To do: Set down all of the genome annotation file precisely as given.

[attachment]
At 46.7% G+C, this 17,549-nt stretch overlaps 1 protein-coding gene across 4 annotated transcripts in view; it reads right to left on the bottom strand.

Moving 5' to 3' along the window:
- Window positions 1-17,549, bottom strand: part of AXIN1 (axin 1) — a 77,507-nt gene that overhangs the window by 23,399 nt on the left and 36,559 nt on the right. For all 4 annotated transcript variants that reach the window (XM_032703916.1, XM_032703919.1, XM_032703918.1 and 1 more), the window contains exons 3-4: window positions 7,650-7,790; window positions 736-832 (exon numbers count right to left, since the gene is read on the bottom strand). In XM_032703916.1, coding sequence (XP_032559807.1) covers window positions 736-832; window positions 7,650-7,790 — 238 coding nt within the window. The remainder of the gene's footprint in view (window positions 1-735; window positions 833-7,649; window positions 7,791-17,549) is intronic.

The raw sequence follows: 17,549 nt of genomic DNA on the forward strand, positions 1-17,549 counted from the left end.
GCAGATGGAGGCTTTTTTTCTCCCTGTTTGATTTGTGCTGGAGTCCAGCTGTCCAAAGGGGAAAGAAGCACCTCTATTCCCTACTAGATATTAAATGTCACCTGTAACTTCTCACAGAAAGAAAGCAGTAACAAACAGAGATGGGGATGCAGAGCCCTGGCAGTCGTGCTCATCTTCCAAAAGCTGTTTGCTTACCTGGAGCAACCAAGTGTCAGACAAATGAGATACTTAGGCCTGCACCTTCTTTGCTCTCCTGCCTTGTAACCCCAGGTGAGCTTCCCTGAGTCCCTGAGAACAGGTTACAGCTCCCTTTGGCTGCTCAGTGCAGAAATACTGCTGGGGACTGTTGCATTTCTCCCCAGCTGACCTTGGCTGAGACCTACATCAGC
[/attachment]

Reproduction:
At 46.7% G+C, this 17,549-nt stretch overlaps 1 protein-coding gene across 4 annotated transcripts in view; it reads right to left on the bottom strand.

Moving 5' to 3' along the window:
- Window positions 1-17,549, bottom strand: part of AXIN1 (axin 1) — a 77,507-nt gene that overhangs the window by 23,399 nt on the left and 36,559 nt on the right. For all 4 annotated transcript variants that reach the window (XM_032703916.1, XM_032703919.1, XM_032703918.1 and 1 more), the window contains exons 3-4: window positions 7,650-7,790; window positions 736-832 (exon numbers count right to left, since the gene is read on the bottom strand). In XM_032703916.1, coding sequence (XP_032559807.1) covers window positions 736-832; window positions 7,650-7,790 — 238 coding nt within the window. The remainder of the gene's footprint in view (window positions 1-735; window positions 833-7,649; window positions 7,791-17,549) is intronic.

The raw sequence follows: 17,549 nt of genomic DNA on the forward strand, positions 1-17,549 counted from the left end.
GCAGATGGAGGCTTTTTTTCTCCCTGTTTGATTTGTGCTGGAGTCCAGCTGTCCAAAGGGGAAAGAAGCACCTCTATTCCCTACTAGATATTAAATGTCACCTGTAACTTCTCACAGAAAGAAAGCAGTAACAAACAGAGATGGGGATGCAGAGCCCTGGCAGTCGTGCTCATCTTCCAAAAGCTGTTTGCTTACCTGGAGCAACCAAGTGTCAGACAAATGAGATACTTAGGCCTGCACCTTCTTTGCTCTCCTGCCTTGTAACCCCAGGTGAGCTTCCCTGAGTCCCTGAGAACAGGTTACAGCTCCCTTTGGCTGCTCAGTGCAGAAATACTGCTGGGGACTGTTGCATTTCTCCCCAGCTGACCTTGGCTGAGACCTACATCAGC